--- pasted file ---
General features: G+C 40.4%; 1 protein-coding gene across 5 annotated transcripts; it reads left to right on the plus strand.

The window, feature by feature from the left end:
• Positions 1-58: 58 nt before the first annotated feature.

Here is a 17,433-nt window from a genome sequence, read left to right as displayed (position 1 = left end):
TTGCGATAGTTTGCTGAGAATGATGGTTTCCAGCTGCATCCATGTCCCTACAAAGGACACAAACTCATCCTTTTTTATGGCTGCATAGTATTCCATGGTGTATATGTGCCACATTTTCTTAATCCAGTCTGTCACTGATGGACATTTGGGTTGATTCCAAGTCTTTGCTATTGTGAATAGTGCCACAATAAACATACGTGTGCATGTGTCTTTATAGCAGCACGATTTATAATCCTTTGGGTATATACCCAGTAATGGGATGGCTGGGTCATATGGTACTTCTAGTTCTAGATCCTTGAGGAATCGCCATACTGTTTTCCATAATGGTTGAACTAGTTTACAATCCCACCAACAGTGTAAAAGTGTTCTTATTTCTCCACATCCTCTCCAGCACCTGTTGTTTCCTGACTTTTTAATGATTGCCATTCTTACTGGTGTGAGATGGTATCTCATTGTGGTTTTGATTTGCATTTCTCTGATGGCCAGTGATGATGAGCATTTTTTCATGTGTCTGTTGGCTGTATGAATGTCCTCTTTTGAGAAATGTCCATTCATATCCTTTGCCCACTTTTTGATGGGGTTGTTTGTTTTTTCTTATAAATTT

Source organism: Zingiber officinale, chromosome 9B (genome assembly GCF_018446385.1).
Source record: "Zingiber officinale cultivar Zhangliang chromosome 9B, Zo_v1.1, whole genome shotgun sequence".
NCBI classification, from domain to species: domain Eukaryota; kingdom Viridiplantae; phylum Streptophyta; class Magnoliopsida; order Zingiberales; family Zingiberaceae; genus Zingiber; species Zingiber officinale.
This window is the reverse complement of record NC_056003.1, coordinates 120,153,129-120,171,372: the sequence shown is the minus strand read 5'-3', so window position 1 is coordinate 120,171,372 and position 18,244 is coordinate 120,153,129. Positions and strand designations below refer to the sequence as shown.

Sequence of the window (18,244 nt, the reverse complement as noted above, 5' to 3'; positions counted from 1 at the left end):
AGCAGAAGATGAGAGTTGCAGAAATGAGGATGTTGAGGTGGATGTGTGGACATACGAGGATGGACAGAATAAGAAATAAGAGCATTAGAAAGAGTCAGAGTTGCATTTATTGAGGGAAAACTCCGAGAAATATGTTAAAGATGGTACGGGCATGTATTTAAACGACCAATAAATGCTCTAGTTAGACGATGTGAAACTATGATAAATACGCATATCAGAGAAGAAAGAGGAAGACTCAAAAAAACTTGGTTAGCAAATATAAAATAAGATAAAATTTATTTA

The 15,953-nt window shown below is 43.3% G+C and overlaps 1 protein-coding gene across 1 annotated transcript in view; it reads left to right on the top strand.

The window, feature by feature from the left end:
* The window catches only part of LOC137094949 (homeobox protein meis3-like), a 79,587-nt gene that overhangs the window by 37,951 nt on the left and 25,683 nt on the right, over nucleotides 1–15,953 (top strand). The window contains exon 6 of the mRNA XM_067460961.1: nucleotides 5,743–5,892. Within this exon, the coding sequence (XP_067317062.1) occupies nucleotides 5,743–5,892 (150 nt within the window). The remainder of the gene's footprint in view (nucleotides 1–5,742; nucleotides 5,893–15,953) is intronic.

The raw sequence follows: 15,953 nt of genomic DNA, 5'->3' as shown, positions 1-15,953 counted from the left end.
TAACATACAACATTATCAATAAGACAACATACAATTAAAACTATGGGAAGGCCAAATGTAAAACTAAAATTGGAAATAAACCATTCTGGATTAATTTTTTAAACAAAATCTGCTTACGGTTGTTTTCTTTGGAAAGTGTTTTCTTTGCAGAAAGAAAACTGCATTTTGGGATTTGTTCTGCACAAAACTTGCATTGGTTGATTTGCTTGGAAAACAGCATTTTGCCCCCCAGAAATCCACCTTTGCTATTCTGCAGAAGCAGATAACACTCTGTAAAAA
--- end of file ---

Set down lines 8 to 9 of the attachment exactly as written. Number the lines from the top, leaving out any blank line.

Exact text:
NCBI classification, from domain to species: domain Eukaryota; kingdom Viridiplantae; phylum Streptophyta; class Magnoliopsida; order Zingiberales; family Zingiberaceae; genus Zingiber; species Zingiber officinale.
This window is the reverse complement of record NC_056003.1, coordinates 120,153,129-120,171,372: the sequence shown is the minus strand read 5'-3', so window position 1 is coordinate 120,171,372 and position 18,244 is coordinate 120,153,129. Positions and strand designations below refer to the sequence as shown.